As North Carolina lawmakers and Gov. Beverly Perdue (D) struggled to cut spending and raise taxes to cover a $4.6 billion budget deficit, they gave Apple Computer a multimillion-dollar package of tax incentives to build a data center with 50 employees.
The abatements will save Apple about $3 million per year and could go as high as $12.5 million.
The company expects to create 50 jobs for the state, with possibly another 250 contractors getting work related to the so-called “server farm,” a warehouse filled with computers to host and support Apple services and downloads.
“It’s not something we want to do,” state Sen. David Hoyle (D-Gastonia), who sponsored the bill, told Raleigh NBC affiliate WNCN-TV regarding the June 1 deal. “It’s something that is a necessity. We have got to rebuild this state’s economy.”
North Carolina’s unemployment rate stood at 10.8 percent in April, its third consecutive month in double digits and among the five states with the highest jobless rates.
Opponents of the incentives—mostly Republicans—said the state should make its tax structure more friendly to all businesses by lowering disincentives such as the state’s corporate tax rate, which at 6.9 percent is highest in the Southeast and ninth-highest in the nation.
‘Argument Almost Ludicrous’
“This particular deal is being advertised for jobs,” said state House Minority Leader Paul Stam (R-Apex), “and yet there are so few jobs involved, it makes the argument for it almost ludicrous.”
The Apple deal is not North Carolina’s first foray into targeted incentives for high-profile technology companies.
In 2004, state and local governments offered Dell Inc. $280 million in various breaks to build a computer assembly plant in Winston-Salem. In 2007, economic development officials convinced Google to build a data center—larger than Apple’s—in little Lenoir, North Carolina, at an estimated cost of more than $200 million in city and county tax breaks.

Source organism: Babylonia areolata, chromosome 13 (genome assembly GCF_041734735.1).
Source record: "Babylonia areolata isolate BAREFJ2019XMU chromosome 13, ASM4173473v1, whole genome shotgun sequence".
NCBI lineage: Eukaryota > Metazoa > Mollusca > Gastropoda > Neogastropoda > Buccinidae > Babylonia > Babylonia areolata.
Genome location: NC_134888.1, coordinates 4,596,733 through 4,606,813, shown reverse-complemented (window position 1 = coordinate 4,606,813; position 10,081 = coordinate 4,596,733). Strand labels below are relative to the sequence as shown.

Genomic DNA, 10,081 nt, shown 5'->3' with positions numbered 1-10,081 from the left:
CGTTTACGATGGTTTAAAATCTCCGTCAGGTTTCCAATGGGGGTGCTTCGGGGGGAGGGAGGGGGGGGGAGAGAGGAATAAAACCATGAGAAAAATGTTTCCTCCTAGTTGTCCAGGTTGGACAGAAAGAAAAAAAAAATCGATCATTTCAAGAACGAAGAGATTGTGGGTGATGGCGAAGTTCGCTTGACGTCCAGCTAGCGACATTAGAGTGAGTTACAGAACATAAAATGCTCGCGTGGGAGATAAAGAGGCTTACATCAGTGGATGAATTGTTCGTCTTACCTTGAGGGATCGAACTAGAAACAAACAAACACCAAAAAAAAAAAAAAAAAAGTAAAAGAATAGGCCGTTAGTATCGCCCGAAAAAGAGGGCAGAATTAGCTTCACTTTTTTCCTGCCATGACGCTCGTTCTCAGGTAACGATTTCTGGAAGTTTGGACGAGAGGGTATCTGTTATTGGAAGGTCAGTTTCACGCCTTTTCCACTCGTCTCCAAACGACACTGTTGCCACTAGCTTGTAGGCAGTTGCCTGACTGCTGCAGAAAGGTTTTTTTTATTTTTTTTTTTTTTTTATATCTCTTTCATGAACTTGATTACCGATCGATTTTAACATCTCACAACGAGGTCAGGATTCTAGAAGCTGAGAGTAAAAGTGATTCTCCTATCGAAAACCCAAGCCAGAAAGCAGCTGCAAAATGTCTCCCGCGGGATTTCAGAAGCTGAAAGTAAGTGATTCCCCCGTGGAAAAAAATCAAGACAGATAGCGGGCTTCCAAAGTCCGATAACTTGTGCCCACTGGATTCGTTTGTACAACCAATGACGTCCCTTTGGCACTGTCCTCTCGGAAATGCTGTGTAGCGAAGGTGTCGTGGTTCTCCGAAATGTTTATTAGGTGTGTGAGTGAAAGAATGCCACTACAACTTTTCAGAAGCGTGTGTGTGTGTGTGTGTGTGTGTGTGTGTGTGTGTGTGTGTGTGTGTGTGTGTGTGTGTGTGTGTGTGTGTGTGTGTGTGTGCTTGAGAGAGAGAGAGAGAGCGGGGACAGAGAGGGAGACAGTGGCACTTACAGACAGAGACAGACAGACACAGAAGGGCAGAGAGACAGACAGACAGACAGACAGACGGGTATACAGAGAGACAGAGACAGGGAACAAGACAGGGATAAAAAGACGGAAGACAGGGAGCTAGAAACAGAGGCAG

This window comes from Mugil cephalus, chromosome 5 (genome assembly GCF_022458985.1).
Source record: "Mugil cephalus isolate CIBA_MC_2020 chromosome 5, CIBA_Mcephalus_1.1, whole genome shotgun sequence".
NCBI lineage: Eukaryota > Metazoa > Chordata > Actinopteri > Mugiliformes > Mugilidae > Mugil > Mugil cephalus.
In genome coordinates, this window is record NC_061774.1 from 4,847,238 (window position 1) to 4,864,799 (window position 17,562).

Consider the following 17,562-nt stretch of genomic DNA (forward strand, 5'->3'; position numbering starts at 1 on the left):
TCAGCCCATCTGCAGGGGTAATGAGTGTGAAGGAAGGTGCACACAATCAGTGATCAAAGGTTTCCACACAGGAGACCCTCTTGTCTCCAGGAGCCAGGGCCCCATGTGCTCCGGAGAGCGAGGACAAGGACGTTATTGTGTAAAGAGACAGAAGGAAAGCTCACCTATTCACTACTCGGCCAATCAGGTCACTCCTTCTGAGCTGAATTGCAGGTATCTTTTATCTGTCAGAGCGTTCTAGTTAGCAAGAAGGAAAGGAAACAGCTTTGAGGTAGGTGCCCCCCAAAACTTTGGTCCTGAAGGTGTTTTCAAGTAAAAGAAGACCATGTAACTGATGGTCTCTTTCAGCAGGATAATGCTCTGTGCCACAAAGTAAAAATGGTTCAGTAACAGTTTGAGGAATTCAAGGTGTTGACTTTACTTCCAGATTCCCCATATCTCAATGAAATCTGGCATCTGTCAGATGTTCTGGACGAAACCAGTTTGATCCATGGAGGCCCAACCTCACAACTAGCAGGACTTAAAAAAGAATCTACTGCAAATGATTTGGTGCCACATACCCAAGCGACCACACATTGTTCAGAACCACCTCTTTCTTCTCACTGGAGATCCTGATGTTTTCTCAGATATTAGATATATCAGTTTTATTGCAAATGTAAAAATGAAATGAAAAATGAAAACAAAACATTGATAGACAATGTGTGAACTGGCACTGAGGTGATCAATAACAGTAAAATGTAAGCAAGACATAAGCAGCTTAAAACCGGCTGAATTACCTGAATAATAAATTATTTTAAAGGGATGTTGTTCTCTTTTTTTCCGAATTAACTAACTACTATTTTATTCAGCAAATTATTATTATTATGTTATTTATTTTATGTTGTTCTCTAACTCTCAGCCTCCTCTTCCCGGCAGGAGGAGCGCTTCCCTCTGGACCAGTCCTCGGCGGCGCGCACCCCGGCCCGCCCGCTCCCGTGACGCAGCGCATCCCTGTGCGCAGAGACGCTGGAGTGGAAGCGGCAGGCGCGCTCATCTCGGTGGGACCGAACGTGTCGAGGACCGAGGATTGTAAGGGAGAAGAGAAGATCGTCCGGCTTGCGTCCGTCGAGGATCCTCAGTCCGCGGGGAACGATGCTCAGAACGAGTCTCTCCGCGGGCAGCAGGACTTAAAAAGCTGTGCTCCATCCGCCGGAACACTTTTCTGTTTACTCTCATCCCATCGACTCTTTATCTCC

Disappointing Job Creation
In December, however, Google announced it would forgo its right to apply for a $4.7 million grant from the state attached to job creation. Instead of creating 210 jobs and spending $600 million in the state per the incentives agreement, Google had slowed construction of its facility and employed only 50 people by that time, the Triangle Business Journal reported.
As North Carolina moved to close its deal with Apple, another company it had rewarded with incentives declared bankruptcy. R.H. Donnelley Inc., a publisher of Yellow Pages directories in 28 states, announced on May 29 it would reorganize under Chapter 11 protection of the bankruptcy code. The company employs about 570 people in the Raleigh area but cut 20 percent of its workforce in 2008.
The state gave Donnelley $4.3 million in incentives in 2003 to relocate its headquarters to the Raleigh area.
Paul Chesser ([email protected]) is a special correspondent for The Heartland Institute.